Concerns over Genistein, Part II—Beyond the heart | Science News


Support credible science journalism.

Subscribe to Science News today.

Food for Thought

Janet Raloff
Food for Thought

Concerns over Genistein, Part II—Beyond the heart

Sponsor Message

This is part two of a two-part series. Part I: "Concerns over Genistein, Part I—The heart of the issue" is available at Concerns over Genistein, Part I—The heart of the issue.

For years, soy-based foods have enjoyed a mostly untarnished reputation as healthful offerings. And there's still plenty to recommend them: They're rich in protein, can lower cholesterol, and may even help fight cancer. However, emerging research suggests soy's biological activities are not unalloyed. Soy beans are among plants producing compounds that mimic the activity of estrogens—biologically powerful, female sex hormones.

One recent U.S. study in post-menopausal women linked diets high in genistein—the primary plant estrogen in soy—to a reduction in the ability of blood vessels to dilate and constrict. This vascular impairment is a sign of incipient heart disease (see Concerns over Genistein, Part I—The heart of the issue). Italian researchers now report finding a range of additional perplexing effects attributable to genistein in experiments with male mice. Brief consumption of genistein had potentially beneficial impacts on some tissues, but possibly detrimental effects on others.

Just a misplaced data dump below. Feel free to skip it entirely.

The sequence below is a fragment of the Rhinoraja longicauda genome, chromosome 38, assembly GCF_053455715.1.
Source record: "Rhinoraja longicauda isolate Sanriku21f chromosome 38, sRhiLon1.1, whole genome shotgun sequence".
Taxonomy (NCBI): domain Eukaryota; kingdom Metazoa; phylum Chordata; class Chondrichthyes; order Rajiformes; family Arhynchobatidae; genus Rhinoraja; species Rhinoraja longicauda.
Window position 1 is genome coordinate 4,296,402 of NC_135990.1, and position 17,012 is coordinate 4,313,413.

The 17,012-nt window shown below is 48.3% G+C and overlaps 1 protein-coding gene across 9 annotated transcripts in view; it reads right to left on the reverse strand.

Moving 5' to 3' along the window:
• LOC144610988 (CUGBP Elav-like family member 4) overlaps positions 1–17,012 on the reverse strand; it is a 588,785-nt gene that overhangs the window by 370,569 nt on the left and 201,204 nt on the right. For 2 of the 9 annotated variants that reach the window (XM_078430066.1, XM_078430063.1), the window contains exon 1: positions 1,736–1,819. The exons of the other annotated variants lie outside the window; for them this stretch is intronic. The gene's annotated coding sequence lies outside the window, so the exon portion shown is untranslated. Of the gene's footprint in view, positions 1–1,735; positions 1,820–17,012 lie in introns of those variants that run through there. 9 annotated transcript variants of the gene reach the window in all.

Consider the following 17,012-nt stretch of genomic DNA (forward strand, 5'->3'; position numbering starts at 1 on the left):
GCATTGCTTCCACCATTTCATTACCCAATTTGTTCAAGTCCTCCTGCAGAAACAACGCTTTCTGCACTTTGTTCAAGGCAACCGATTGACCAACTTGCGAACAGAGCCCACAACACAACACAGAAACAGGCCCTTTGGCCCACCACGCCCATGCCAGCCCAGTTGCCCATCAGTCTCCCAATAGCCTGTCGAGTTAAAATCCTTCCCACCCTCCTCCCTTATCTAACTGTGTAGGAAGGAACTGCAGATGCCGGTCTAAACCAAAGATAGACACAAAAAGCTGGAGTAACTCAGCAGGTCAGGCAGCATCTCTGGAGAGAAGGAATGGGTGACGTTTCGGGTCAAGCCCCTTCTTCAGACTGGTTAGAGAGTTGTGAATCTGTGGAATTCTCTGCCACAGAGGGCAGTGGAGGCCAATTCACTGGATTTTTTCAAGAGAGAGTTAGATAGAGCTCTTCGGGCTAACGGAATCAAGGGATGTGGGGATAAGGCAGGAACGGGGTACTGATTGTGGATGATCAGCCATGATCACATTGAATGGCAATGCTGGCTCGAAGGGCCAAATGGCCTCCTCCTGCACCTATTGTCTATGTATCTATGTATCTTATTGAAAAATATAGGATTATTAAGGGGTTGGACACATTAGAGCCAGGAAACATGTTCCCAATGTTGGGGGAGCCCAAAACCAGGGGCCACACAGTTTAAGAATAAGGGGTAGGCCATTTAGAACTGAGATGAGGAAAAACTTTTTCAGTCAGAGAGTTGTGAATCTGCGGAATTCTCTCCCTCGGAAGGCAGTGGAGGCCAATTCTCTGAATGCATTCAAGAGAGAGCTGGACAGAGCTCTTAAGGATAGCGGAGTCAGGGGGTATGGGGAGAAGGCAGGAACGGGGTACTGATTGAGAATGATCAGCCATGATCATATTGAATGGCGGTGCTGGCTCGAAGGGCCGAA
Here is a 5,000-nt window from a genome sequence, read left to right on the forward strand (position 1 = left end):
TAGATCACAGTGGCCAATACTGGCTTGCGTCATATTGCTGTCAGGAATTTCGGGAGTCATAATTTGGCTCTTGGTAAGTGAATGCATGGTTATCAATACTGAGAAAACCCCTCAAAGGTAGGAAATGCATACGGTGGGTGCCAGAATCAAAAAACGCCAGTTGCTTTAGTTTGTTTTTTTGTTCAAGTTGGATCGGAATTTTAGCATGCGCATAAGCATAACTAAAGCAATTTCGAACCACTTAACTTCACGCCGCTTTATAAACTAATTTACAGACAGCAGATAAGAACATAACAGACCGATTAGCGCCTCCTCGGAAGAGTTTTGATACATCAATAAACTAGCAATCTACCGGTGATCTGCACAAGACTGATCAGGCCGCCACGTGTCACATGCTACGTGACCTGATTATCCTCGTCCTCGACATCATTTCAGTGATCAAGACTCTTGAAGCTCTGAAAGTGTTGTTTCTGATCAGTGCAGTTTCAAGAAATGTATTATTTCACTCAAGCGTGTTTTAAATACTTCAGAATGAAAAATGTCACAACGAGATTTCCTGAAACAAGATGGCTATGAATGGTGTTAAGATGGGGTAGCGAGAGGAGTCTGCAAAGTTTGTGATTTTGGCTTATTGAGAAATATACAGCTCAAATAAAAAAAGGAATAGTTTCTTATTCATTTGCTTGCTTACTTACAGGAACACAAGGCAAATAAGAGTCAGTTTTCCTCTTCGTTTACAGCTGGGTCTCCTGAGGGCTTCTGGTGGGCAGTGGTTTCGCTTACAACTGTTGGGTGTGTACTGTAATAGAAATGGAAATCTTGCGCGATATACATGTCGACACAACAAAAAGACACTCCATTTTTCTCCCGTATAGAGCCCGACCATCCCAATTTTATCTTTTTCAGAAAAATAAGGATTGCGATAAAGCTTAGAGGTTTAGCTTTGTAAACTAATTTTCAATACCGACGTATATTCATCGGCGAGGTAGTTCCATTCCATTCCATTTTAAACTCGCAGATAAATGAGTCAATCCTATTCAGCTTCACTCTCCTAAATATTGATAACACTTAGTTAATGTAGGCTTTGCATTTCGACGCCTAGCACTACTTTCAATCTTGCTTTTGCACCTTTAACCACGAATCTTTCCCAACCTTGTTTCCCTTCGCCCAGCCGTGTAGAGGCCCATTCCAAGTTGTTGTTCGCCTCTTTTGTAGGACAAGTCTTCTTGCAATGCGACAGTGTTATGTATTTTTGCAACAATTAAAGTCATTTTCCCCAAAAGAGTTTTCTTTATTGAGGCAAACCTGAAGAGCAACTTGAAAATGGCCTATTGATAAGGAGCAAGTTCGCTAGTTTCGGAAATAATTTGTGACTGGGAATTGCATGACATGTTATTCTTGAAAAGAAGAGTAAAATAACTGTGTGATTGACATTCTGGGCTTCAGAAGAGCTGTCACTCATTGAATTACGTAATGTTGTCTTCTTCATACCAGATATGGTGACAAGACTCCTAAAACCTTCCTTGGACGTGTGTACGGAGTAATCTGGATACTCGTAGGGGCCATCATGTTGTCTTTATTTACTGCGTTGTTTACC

In one trial, genistein appeared "to counteract the activity of bad compounds, like pesticides" to which the animals had been exposed, notes research leader Diego Di Lorenzo of the Civic Hospital of Brescia. But in other tests, eating genistein diminished the normal estrogen-triggered functions of a tissue—presumably because genistein, a weak estrogen, substituted for a more potent natural estrogen at these sites.

And, the researchers note, genistein can remain present at "functionally active levels for at least 15 days" after it's consumed. They reported their findings in the June Toxicological Sciences.

The doses of genistein administered to the rodents were high, Di Lorenzo notes. However, the molecular endocrinologist adds, the intakes, in comparison to body weight, were not beyond the amounts regularly consumed by many people in some Asian nations, such as Japan. For that reason, he says, the new findings give pause.

Males aglow

Ordinarily, the body produces estrogen as needed and then quickly breaks it down. The Italian team wanted to see whether the body could likewise dispose of estrogen mimics. Based on previous studies by others, they had suspected that some of these environmental hormones might accumulate in tissues and then be inappropriately released at some later date. During fasts, for example, the body sustains itself by burning energy previously stored in fat and protein, in the process releasing any stored contaminants.